Here are the new (week #4) “shorty” topics; please do one of these. These are due by email Sunday night, September 30th. As always, send to Bonnie if you’re registered for PHI 632 and to Ron if you’re registered for PHI 652. And more information is on the Shorties Page.
- In chapter 4, Gilbert uses the contrast between Adolph Fischer and George Eastman to make a point about a common mistake people make when attempting to predict happiness. What is the mistake, and do you think it helps to explain or illuminate the example of Fischer and Eastman? Why or why not?
- Gilbert claims that we “fill” in the future assessment of how much we’ll like something in something like the way vision “fills in” the blind spot in the eye, or areas in the periphery of vision. What do you think are the best (most accurate and illuminating) and worst (most misleading) consequences of taking this parallel seriously?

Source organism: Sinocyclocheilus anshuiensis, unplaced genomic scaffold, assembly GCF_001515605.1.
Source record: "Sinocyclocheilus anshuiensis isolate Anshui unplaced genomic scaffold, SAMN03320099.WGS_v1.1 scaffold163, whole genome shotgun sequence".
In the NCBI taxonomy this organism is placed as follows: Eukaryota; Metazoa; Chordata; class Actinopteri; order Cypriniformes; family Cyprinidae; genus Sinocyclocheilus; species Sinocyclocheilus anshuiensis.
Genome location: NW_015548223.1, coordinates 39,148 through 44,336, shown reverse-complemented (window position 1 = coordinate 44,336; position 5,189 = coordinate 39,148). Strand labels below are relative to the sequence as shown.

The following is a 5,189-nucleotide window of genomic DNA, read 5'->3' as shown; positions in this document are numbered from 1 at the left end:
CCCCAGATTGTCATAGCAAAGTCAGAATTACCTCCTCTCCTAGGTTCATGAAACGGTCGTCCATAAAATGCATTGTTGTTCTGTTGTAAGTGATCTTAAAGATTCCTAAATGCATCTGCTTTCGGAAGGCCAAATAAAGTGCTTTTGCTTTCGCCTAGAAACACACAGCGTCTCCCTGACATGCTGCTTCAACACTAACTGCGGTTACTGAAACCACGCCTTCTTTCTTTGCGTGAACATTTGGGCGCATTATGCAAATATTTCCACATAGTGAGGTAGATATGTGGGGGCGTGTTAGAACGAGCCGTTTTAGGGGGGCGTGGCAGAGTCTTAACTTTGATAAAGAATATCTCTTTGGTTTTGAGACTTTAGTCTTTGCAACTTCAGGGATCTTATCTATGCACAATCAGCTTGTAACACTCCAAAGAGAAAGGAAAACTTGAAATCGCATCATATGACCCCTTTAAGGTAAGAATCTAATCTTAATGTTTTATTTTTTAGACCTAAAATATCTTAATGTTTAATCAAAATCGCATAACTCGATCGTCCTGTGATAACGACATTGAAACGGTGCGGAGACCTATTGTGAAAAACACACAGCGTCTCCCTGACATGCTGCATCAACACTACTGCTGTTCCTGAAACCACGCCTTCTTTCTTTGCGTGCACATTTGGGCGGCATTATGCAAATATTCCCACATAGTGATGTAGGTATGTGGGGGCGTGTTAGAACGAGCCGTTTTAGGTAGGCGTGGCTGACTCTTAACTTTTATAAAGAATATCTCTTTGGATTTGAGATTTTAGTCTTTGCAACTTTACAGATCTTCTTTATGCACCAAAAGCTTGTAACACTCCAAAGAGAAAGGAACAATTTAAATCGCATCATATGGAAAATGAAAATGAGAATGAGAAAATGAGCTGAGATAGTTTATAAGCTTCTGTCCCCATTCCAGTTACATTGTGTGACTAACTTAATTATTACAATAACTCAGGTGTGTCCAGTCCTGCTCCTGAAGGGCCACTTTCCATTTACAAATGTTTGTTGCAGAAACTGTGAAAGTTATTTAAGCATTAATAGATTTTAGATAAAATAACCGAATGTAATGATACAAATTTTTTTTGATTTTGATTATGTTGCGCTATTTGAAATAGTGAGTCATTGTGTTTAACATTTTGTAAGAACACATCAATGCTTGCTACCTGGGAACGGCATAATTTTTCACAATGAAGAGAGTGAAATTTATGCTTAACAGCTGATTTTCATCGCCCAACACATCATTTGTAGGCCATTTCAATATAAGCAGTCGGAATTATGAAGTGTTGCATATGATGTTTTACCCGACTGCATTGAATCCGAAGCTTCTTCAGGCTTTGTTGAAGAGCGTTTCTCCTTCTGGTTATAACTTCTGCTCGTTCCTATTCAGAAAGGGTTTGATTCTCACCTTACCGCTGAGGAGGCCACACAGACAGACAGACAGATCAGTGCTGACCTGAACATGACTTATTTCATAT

- What are Griffin’s arguments against hedonism, as recounted by Sumner? Could Bentham or Mill defend hedonism against these arguments? How?
- Sumner says that he is looking for “something in between”. In between what two things? What’s the best reason for thinking that there is something in between in the way he thinks, or the best reason for resisting that idea?
- In the middle of page 9, Sumner accuses Griffin of a confusion. What is that confusion supposed to be? Does Summer’s criticism seem right? Why or why not?
- One of Sumner’s main criticisms of a desire theory of happiness is it implies that we can be benefited by occurrences we never experiences, such as those that occur after we die. Is that right? Defend or rebut this criticism.
- What bit of data reported on by Railton do you think has the largest impact on what your view of happiness (or well-being, or whatever)? Why should it have such an impact?
- Explain how Sumner uses discounting to resolve the question of whether the wife was or was not happy during the years when she was being deceived. Are you persuaded by his account? Should you be? Why, or why not?